I began this post thinking about book-to-film adaptations I watched over the Christmas period. I was VERY excited by Steven Spielberg and Peter Jackson collaborating on Tintin and dragged the kids to see the movie at the first possible opportunity.

I appreciated the opening homage to Tintin author Herge and the titbits left for Tintin buffs throughout the film. The action scenes were good fun and the 3D was decent. I walked away slightly saddened, though. I can’t say if that’s down to my favourite part of the Unicorn story being left for a sequel – or the magic not measuring up to the moment when my eyes first feasted on a Tintin graphic novel in a public library. To this Tintin fan, the books are still better.

I hadn’t read The Invention of Hugo Cabret prior to seeing the film, so there was no chance of disappointment in the Scorsese adaptation. The book is now on my bedside table because Hugo, the film, was magnificent. (The Little Dragon, who says the book is, “the best I’ve read that isn’t part of a series”, tells me the film tied for honours.)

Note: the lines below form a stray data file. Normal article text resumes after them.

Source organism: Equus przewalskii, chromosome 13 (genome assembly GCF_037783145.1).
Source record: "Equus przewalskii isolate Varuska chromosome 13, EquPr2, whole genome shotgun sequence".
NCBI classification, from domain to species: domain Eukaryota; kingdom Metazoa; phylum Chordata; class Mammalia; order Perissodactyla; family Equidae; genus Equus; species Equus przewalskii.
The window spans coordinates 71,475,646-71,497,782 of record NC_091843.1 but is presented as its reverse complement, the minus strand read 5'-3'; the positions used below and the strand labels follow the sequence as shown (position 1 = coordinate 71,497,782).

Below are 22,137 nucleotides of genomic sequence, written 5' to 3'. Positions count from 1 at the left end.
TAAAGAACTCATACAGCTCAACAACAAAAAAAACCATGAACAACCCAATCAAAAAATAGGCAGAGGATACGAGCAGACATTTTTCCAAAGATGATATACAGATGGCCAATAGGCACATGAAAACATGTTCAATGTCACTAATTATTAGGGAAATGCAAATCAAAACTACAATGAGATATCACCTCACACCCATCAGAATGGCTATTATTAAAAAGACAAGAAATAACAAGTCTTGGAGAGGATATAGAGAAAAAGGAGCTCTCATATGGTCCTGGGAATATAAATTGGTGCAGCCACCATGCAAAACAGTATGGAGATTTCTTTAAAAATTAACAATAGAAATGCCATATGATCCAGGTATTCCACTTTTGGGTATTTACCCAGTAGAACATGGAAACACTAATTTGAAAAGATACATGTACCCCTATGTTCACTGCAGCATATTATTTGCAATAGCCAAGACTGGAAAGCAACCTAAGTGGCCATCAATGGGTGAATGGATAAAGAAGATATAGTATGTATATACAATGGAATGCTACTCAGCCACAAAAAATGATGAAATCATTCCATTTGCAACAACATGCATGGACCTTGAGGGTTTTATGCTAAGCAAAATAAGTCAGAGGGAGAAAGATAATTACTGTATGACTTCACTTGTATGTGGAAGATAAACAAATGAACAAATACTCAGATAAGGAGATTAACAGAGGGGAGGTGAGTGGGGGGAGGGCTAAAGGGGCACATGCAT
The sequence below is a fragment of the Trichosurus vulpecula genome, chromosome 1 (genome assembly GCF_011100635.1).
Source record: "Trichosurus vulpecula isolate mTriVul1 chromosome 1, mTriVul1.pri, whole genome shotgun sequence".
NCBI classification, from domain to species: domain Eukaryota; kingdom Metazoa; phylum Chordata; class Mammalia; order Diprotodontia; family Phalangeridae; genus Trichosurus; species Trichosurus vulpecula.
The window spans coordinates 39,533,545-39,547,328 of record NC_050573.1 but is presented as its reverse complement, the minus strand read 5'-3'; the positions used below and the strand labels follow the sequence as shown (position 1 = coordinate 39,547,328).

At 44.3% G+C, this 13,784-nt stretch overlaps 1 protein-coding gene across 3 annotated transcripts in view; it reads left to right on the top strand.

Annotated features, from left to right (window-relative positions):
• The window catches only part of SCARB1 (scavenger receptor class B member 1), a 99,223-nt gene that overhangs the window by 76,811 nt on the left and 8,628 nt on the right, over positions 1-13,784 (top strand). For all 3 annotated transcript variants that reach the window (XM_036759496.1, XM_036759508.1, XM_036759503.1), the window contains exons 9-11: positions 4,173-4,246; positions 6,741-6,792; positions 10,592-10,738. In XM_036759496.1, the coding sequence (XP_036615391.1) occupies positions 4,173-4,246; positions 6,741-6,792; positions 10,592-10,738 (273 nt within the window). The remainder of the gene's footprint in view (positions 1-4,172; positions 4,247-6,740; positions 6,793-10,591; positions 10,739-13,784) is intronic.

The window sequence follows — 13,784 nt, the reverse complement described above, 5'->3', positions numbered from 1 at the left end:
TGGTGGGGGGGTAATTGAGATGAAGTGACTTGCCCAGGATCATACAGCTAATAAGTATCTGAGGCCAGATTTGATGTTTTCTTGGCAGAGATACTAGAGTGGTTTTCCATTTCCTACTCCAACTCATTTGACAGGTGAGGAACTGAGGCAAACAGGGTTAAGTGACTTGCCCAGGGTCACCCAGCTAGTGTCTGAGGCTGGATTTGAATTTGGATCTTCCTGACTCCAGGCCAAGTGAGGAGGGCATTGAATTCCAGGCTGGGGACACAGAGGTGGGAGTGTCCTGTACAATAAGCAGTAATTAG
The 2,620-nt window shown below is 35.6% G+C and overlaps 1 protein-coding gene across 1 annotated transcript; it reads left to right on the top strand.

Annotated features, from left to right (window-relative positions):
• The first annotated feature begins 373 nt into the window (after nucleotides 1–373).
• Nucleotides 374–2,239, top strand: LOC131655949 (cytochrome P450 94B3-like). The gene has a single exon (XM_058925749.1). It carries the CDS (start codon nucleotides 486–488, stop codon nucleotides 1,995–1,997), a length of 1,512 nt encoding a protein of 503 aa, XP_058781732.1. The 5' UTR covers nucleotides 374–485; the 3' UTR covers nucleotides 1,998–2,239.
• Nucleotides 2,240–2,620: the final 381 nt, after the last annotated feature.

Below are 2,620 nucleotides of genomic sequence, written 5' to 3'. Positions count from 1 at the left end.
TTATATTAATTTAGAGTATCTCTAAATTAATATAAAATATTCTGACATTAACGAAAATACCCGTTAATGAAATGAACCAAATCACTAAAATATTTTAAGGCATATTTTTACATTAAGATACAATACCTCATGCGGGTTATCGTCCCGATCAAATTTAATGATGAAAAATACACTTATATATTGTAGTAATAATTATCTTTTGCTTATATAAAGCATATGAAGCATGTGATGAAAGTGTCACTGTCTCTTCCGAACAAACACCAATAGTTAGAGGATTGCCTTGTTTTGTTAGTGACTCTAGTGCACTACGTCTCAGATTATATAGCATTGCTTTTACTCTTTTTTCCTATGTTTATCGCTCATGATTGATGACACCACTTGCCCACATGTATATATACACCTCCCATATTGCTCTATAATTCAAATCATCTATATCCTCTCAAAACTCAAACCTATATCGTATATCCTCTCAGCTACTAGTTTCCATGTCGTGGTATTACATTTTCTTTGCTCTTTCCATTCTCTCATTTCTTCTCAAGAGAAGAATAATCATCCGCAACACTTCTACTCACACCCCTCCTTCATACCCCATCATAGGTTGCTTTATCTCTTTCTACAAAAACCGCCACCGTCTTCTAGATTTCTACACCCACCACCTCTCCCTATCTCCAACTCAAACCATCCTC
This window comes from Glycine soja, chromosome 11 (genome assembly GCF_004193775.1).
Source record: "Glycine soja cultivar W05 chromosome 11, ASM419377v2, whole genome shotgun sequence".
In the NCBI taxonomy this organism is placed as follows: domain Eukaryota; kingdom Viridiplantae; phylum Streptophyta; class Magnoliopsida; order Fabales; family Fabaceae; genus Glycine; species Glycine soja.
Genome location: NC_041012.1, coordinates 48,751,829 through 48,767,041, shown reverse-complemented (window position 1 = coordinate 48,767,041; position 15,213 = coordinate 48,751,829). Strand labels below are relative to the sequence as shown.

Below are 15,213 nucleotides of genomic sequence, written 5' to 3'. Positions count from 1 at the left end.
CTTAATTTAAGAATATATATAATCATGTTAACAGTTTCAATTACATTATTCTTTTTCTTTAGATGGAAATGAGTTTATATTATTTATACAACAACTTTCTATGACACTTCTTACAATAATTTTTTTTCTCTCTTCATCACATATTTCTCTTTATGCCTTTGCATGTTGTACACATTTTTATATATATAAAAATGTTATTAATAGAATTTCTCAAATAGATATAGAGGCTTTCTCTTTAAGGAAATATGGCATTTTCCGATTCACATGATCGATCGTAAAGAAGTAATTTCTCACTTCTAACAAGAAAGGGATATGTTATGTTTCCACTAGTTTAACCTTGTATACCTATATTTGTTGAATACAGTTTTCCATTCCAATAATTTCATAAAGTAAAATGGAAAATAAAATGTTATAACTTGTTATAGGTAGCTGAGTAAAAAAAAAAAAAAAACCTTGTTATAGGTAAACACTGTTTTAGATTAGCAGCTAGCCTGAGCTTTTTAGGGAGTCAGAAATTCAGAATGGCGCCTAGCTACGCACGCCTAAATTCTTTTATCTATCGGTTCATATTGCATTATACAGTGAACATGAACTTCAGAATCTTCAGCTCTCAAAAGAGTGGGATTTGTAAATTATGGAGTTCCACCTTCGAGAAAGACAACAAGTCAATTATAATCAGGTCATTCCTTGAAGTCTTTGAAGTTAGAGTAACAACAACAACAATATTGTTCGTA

As a 3D spectacle Hugo is the only thing I’ve seen to rival or equal Avatar. As a story, it spoke to me on too many levels to mention. I adored it.

Coming out of the cinema, I heard a fellow patron say, “It clearly wasn’t a movie for children and the opening was oh so dull.” Part of me wanted to interject and explain that Hugo is based on an award-winning children’s book and my kids loved it and the opening scene was one of the most beautiful sequences you’ll ever see and… Why bother?

I held my tongue. The movie’s magic was and is still alive in me. I wasn’t going to let anyone spoil it.

1977 redux

Last night the little dragon, the little monkey, a visiting cousin-in-law and I visited the Star Wars exhibition at Scienceworks in Spotswood.

Wow.

My Dad took my brother and I to a drive-in to see Star Wars when it was first released in 1977. It rained and we had to put the windscreen wipers on to watch. That didn’t matter. We were transfixed. We’d never seen anything like it and I doubt a movie has ever had such an impact on me ever since. I’ll never forget that night.

My brother and I soon scored toy light-sabres and battled for countless hours with each other and all manner of imaginary bad guys. Being country kids, we never got to see The Empire Strikes Back or Return of the Jedi but we read the books and were immersed in the George Lucas universe for many years.

OK, so the three prequel movies were fairly average. Great costumes, sets and special effects but wince-worthy scripting and join-the-dots storytelling. I still enjoyed them all. And I watched them with the little dragon who is as intoxicated by the Star Wars mythology as I was/am.